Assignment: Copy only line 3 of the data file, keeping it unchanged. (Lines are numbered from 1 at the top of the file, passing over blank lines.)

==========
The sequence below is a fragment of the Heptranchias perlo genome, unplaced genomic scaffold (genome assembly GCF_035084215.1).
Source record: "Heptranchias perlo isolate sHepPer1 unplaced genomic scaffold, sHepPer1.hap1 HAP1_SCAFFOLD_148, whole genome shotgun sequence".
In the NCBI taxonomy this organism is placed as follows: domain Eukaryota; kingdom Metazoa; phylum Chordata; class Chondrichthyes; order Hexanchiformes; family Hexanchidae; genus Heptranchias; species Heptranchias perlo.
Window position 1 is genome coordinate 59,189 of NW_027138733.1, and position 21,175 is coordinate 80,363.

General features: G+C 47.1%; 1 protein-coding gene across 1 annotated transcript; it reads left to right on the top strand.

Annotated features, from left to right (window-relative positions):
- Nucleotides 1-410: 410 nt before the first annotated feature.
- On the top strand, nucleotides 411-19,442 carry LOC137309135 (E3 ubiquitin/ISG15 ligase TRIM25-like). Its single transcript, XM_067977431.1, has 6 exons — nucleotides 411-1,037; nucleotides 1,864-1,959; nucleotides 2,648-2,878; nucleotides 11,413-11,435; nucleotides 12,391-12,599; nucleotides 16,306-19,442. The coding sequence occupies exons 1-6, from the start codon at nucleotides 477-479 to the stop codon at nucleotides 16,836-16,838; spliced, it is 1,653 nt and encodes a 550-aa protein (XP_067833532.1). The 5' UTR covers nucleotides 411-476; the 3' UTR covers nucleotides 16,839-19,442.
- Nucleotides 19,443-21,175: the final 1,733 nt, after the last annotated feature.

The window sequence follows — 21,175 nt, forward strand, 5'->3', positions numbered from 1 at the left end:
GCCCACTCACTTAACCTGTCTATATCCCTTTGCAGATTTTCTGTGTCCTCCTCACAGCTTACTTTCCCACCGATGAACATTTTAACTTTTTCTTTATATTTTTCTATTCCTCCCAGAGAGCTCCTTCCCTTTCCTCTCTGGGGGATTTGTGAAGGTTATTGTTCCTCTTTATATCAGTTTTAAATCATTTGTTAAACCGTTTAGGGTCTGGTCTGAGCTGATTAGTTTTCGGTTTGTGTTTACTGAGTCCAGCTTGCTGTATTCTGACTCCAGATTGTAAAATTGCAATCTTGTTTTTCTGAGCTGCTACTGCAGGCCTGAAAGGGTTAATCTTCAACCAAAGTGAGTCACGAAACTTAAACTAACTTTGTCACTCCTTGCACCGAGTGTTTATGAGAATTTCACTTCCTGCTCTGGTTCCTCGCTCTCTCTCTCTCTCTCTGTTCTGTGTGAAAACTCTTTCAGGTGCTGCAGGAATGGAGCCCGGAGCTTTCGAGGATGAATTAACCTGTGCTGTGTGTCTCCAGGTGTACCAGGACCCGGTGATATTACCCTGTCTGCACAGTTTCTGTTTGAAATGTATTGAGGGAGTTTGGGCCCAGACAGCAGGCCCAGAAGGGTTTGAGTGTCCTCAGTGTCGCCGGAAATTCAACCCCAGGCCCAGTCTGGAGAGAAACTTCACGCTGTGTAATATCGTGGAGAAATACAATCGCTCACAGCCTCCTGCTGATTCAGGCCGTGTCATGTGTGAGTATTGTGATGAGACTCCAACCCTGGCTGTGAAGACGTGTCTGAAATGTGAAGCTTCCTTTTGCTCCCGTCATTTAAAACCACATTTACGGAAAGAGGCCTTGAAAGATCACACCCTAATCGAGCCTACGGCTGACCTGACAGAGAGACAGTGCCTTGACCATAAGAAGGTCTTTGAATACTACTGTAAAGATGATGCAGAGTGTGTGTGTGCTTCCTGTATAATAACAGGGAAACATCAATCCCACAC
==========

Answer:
In the NCBI taxonomy this organism is placed as follows: domain Eukaryota; kingdom Metazoa; phylum Chordata; class Chondrichthyes; order Hexanchiformes; family Hexanchidae; genus Heptranchias; species Heptranchias perlo.